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As a preface, let me assume that the entirety of mental states and their corresponding behaviors in a person are entirely reducible to the physical activity of neurons sending a variety of chemicals across synaptic clefts at appointed times. There's no extra-logical, metaphysical sense of being that guides our actions e.g. spirits, soul stuff, etc.

Beyond this provision, which is obvious, is the overarching question of how particular networks in the brain control various structural and behavioral faculties in the mind. For example, if we place a person in an MRI and ask them to count to three, we expect to find activation in a portion of the parietal lobe. Just how fine-grained is this activation? If we ask the same person to do the same counting at a different time, will a different network in the same area of the brain be used?

The first question has a corollary to it; a kind of role reversal: given a sufficiently detailed picture of a person's brain, is it possible to more or less describe what the person is doing or thinking?

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I gave it another attempt. @ArtemKaznatcheev guilted me into doing it! –  user523 Apr 29 '12 at 18:17

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If we stick them in an MRI, the activation will not be very fine-grained. There are roughly 630,000 neurons in a 3x3x3 mm voxel recorded during fMRI. However even this coarse detail is sufficient to perform many impressive mind-reading tasks (e.g. Mitchell et al., 2008)

But what if we were able to record every single neuron in the brain simultaneously, could we then find a unique 1-to-1 mapping between neuronal firing and behavior? Not really. Consider what happens when you count to three-- and let's ignore everything going on in your brain that's not contributing towards this task (e.g. autonomic functions, mind wandering, etc.) Do your tongue, jaw, and lips move in exactly the same way every time? Does the acoustic signal sound the same every time? No; there is some variability in neuronal firing that causes behavioral variability.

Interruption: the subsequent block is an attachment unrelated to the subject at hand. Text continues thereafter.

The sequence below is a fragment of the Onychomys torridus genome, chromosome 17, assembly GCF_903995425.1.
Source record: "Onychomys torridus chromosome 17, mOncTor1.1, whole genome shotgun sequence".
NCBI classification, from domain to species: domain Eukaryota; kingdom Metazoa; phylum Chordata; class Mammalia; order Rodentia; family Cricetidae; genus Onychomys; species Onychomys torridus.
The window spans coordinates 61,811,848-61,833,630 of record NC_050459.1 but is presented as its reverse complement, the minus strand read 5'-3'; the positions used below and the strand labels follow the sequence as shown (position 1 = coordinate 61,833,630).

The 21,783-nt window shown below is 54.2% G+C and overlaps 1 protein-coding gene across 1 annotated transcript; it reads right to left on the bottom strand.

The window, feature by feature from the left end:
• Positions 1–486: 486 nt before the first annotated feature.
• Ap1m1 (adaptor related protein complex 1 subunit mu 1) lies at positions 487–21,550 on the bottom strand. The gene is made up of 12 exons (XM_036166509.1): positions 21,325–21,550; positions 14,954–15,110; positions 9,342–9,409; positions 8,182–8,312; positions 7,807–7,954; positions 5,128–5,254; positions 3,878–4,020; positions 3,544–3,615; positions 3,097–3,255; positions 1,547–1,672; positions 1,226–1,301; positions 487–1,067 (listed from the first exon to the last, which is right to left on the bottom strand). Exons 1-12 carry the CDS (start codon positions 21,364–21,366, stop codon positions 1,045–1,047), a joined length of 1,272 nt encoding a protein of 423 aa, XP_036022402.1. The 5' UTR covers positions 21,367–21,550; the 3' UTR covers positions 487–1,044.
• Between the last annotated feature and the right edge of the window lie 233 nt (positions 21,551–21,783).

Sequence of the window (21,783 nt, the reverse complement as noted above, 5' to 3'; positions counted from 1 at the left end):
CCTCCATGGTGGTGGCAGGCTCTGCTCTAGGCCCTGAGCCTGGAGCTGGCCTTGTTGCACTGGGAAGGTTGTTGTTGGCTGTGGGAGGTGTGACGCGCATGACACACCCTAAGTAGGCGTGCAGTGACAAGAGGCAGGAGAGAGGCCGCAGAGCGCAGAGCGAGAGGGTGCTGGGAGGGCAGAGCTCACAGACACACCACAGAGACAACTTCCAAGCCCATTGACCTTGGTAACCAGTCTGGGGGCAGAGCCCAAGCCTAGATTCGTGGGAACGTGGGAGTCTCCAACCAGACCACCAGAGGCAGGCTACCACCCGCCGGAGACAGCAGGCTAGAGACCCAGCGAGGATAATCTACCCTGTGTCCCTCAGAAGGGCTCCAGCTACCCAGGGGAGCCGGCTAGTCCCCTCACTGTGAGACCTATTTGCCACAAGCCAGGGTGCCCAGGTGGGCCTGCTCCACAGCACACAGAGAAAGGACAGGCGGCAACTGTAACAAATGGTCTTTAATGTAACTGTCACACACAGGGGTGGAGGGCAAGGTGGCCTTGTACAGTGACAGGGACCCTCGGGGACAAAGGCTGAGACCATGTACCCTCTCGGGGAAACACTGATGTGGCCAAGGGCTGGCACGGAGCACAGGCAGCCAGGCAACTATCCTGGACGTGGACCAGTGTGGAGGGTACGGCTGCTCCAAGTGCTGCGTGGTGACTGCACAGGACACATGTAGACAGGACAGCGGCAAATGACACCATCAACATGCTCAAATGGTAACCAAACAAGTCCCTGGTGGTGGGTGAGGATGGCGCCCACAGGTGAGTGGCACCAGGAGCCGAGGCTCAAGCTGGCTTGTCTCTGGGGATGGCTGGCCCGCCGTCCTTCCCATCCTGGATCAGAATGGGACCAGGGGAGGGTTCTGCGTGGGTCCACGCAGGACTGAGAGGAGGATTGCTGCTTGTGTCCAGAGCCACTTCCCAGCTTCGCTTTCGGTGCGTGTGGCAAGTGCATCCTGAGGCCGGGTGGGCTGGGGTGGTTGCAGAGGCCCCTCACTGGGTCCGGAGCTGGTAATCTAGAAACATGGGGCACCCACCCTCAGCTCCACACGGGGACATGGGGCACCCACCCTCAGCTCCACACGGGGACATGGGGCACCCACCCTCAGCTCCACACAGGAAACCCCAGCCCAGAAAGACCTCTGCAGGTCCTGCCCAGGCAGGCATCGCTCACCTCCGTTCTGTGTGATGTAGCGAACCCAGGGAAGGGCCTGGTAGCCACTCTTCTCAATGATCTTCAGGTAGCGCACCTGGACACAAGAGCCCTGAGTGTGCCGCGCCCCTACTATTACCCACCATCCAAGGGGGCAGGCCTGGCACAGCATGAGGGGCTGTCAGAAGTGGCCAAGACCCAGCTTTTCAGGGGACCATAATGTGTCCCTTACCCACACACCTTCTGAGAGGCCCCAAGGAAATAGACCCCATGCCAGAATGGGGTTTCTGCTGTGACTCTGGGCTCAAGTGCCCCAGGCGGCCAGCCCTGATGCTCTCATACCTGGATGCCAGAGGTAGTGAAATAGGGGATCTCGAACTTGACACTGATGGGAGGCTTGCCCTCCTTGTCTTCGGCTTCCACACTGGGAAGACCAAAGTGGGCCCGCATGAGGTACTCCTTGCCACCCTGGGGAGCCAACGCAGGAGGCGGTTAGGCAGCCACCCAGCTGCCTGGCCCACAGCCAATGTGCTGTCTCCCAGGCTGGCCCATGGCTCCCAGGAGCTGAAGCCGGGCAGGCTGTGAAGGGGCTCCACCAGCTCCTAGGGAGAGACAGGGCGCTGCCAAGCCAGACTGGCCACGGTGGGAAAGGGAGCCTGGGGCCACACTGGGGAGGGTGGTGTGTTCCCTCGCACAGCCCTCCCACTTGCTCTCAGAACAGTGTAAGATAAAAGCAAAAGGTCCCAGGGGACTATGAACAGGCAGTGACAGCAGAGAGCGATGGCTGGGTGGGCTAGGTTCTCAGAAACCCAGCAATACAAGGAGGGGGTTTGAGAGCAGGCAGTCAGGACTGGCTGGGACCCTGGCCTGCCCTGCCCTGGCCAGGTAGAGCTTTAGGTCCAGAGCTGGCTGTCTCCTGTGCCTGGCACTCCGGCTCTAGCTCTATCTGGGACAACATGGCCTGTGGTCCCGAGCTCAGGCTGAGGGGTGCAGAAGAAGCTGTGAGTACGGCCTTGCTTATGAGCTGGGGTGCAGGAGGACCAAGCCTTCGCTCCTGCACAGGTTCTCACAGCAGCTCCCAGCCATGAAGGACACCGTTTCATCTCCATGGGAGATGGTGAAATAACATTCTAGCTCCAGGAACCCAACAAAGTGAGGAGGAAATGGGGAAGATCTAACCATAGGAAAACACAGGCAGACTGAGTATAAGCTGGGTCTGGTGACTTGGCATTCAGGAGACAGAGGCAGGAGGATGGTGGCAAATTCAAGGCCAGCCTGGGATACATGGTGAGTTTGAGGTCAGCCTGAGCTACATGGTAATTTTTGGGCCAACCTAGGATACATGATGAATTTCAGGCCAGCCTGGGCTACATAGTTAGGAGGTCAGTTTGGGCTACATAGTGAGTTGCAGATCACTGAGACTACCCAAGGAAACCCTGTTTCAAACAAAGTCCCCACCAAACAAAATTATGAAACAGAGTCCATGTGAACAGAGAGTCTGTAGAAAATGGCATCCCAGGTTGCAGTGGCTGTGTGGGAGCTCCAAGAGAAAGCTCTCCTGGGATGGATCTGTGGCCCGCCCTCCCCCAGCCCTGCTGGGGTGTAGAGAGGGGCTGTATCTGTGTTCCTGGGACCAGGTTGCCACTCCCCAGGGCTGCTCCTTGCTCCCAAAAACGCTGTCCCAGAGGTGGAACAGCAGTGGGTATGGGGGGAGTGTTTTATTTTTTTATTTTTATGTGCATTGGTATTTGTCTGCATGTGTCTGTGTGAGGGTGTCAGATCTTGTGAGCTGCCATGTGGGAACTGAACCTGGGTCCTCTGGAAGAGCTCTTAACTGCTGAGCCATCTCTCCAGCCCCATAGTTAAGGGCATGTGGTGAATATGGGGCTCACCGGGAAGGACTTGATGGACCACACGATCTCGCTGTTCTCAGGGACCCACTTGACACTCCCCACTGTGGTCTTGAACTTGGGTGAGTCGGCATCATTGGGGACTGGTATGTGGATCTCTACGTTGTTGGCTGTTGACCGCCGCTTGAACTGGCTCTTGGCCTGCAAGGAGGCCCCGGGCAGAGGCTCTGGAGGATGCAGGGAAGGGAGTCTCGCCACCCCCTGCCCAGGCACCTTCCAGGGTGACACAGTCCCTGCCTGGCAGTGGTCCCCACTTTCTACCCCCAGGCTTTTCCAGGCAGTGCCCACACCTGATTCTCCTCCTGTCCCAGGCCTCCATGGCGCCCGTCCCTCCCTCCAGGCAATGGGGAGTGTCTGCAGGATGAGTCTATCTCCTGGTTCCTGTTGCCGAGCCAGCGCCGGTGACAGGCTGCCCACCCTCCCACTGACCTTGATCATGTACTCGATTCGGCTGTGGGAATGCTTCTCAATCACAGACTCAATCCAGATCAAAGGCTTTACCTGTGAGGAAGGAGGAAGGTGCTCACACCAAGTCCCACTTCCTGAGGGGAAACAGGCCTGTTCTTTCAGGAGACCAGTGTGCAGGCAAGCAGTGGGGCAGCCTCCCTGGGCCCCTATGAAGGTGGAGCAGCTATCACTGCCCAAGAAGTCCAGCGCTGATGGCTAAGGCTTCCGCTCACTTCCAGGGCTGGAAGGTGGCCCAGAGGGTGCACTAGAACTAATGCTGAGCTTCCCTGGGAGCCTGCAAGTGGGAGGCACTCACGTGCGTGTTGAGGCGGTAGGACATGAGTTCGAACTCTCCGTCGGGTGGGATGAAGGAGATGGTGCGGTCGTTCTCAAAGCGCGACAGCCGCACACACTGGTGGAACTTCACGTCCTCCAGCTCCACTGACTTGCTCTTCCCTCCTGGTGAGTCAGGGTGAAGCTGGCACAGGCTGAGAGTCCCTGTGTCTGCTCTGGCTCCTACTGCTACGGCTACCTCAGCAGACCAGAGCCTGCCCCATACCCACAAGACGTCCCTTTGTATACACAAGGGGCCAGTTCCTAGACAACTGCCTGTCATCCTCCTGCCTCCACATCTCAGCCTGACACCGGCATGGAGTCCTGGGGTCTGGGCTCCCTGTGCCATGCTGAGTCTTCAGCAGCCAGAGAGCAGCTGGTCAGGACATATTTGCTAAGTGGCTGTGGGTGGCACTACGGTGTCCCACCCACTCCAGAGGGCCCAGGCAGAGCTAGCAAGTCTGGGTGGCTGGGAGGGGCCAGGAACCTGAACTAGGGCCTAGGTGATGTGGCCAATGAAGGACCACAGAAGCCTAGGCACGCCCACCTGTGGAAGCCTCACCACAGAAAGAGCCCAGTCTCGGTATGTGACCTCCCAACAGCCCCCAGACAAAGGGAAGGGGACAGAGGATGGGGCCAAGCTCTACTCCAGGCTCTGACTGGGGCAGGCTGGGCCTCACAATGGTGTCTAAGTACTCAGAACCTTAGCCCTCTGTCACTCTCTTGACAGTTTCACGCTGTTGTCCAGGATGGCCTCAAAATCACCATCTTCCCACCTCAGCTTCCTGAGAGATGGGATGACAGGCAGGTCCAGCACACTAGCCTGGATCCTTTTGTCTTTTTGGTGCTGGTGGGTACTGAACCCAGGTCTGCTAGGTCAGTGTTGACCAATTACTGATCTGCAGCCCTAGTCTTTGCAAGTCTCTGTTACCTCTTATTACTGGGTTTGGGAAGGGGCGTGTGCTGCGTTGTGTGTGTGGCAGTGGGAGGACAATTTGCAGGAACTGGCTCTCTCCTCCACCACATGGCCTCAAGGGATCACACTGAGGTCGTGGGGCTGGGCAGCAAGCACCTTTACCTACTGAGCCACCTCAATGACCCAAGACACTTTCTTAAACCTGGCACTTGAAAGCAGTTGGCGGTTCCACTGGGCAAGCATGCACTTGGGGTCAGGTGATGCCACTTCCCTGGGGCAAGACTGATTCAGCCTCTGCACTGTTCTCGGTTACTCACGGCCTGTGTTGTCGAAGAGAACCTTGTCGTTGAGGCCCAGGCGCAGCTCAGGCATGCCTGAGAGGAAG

OK, well what if your muscles did move in exactly the same pattern. Then, would the neuronal signature be identical between trials? Not necessarily. Let's assume there are 100 billion neurons in the human brain. We can't observe that many degrees of freedom in our behavior. It's likely that if we removed a single neuron, our behavior might remain 'identical'. There's a massive amount of dimension reduction to go from an array from 100 billion neurons to human behavior. But overall, the answer to your question depends on how you characterize 'performance'. If you define performance to be sufficiently complex such that performance is equivalent to the pattern of neuronal firing, then the question becomes a tautology.

The answer to the reverse question is slightly different. It is likely that if we observe the exact same pattern of neuronal firing twice, then the behavior will be exactly the same. However, even then, there is the possibility of noise in the peripheral nervous system once signals leave our brain that leads to some variability.

In a broader sense, cognitive neuroscience is aimed at answering this exact question: How does the activity of the brain correspond with our cognition and behavior? I like to think we've made some decent progress in this area, but we're still nowhere near a complete answer to this question.

Mitchell, T. M., Shinkareva, S. V., Carlson, A., Chang, K. M., Malave, V. L., Mason, R. A., & Just, M. A. (2008). Predicting human brain activity associated with the meanings of nouns. Science, 320(5880), 1191-1195. PDF

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